Reading time ( words)
If you care about the future of your company, do not skip this column!
I just finished a great new book by Geoffrey Colon called Disruptive Marketing and I have to say that reading this book will turn your world upside down. If you know anything about marketing or like me are a truly passionate advocate of the subject, it will blow your mind; or if you are someone who does not know or care about marketing or does not understand what marketing is or why we do it then this book will make your mind explode because this is so different than the marketing that you think you know you will not be able to grasp anything this guy is saying!
The subtitle of the book is, “What Growth Hackers, Data Punks, and Others Hybrid Thinkers Can Teach us About Navigating the New Normal.” Are you scared yet? You should be.
The real statement here is “the new normal,” because this is what the book is about. We have all been talking and wondering about social media, what it is, what it does and why we should bother with it. And now, finally, this book answers all of these questions. Yes, finally here is a writer who explains why social media is important and how it applies to the “new normal” of marketing.
First of all, be prepared to leave your comfort zone and never go near it again, but only if you want to be successful. You must understand this: There is no more status quo.
In the book, we learn that we are no longer going to be selling to customers, but engaging them. We will no longer be branding our own companies, but instead our customers are going to be branding our companies through social media, where they will talk about what it is like to use our products and experience our services. In short, our customers will explain what it is like to work with our companies.
Look, it all boils down to one thing: Our products and services will actually define our companies. Instead of reading our ads about our company’s products, people who have used these products will talk about them on social media, thus influencing others to use our products as well.
To paraphrase one reviewer, Disruptive Marketing isn’t so much a business book as a marketing manifesto. Marketing isn’t a set of core principles or effective practices…it is a way of thinking.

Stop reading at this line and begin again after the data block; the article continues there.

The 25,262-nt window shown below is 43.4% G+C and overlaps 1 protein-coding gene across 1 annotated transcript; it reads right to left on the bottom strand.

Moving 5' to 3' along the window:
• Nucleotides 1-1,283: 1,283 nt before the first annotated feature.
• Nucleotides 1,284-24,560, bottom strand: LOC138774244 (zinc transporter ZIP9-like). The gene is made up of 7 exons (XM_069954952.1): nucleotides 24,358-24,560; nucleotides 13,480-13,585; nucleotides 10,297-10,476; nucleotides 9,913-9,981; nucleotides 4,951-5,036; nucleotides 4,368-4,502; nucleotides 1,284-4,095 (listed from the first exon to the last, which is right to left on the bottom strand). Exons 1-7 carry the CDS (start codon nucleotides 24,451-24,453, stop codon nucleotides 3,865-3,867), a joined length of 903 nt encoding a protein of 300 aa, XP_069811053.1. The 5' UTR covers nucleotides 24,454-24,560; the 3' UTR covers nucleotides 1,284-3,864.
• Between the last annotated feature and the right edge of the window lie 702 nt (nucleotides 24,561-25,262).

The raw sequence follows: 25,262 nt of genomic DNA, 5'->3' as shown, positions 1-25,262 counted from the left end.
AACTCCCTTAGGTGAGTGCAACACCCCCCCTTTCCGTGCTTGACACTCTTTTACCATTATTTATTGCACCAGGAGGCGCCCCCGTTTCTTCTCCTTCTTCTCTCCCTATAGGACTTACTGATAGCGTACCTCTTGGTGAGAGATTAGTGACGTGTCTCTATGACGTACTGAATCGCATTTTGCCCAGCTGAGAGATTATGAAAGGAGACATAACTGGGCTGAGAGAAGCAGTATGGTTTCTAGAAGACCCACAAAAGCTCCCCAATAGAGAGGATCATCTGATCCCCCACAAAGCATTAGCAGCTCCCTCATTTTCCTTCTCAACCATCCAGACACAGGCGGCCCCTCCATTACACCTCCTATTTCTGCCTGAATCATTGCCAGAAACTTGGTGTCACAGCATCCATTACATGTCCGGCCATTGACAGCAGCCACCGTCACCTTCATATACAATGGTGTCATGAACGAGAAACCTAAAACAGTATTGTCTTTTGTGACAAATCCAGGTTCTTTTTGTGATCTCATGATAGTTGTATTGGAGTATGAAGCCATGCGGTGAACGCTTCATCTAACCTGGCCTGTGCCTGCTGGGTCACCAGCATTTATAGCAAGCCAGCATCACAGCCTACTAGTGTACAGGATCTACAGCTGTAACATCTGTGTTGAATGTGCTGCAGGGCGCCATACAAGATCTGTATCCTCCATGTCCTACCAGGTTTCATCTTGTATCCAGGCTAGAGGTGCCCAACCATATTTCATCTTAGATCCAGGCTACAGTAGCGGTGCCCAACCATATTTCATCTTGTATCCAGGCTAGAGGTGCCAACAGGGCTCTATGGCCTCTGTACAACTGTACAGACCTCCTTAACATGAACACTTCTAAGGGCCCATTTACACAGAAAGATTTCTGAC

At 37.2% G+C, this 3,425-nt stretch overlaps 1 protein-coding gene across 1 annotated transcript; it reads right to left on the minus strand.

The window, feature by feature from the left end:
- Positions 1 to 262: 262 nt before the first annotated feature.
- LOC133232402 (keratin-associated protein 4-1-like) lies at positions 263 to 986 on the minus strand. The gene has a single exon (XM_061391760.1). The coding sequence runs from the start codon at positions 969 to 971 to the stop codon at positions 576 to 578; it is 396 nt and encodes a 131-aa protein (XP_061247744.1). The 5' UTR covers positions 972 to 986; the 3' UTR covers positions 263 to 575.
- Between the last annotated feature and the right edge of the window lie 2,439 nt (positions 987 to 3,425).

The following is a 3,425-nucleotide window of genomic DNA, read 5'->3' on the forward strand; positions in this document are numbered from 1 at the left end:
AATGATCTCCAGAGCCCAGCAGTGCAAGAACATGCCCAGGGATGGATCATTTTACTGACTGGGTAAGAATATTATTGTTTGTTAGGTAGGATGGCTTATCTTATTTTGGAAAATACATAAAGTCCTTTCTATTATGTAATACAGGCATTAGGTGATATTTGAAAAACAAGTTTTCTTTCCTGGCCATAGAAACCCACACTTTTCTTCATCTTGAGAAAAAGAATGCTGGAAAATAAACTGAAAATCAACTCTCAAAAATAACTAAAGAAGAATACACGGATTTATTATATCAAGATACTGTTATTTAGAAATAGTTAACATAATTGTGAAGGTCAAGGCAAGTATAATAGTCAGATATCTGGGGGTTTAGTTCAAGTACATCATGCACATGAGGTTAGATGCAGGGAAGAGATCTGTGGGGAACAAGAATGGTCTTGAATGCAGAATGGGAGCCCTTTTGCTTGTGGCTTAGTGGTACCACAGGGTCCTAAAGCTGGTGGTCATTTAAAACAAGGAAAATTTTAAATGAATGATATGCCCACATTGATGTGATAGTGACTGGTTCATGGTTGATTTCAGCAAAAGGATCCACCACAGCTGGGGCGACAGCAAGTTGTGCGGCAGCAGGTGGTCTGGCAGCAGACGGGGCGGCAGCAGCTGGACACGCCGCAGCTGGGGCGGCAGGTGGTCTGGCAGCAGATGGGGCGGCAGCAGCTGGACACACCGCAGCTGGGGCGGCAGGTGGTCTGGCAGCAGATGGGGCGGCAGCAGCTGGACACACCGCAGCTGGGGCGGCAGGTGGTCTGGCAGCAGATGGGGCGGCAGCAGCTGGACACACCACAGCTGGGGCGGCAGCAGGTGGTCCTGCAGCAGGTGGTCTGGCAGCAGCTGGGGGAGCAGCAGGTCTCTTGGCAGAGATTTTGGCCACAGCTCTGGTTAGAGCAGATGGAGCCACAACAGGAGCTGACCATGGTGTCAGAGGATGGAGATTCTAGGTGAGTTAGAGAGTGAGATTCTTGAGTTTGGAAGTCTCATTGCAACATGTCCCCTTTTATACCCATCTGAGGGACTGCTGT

Suspend current reality for a moment and think of a world without any advertising, where there are no ads and no commercials, so that the only way you get to know a product is to try it and the only way to find out about a product is from those who have tried it first. This is the world we are entering. This, ladies and gentlemen, is a world run through social media; this is a world where companies that do not deliver a great product will not be able to hide. In this new world, you’d better deliver a great customer experience or you will die.
As Colon says in the book, “In the future the seeds of branding and marketing efforts will be rooted in what customers are talking about…Customer responses and feelings toward the brand will dictate future product development or enhancement. If the customers are happy they’ll happily wear the marketer’s hat and do what is needed to bring the brand to others in their interests or social graphs.”
See what I mean? It’s a bit scary, isn’t it? What you actually do, what you actually sell and how it serves your customers will in the end determine your success in this new “put up or shut up” world. People who don’t listen to customers will fail, and those who refuse to take their customers’ advice will die.
So, once again it all boils down to what the customer thinks about you. In the past, those companies that did not deliver great products could hide; they could get away with delivering poor quality products to some of their customers some of the time and continue to stay in business because there was no fast and easy way for customers to talk to one another and compare notes.
Now, if you have a bad experience on Delta Airlines, you can tweet or blog about it and then those who have also had a bad experience on Delta can join in and add fuel to the fire. Soon there is a bonfire that Delta can no longer ignore and has to address. And—get this—the longer they take to address the issue, the bigger the bonfire blazes to the point where it will actually start hurting their sales and their bottom line.
Scary, isn’t it? Maybe it is, but maybe it is the way business and life should be. If you build good stuff that people love, they will love it enough to tell people about it. If you don’t, well you should have the picture by now.
It’s only common sense.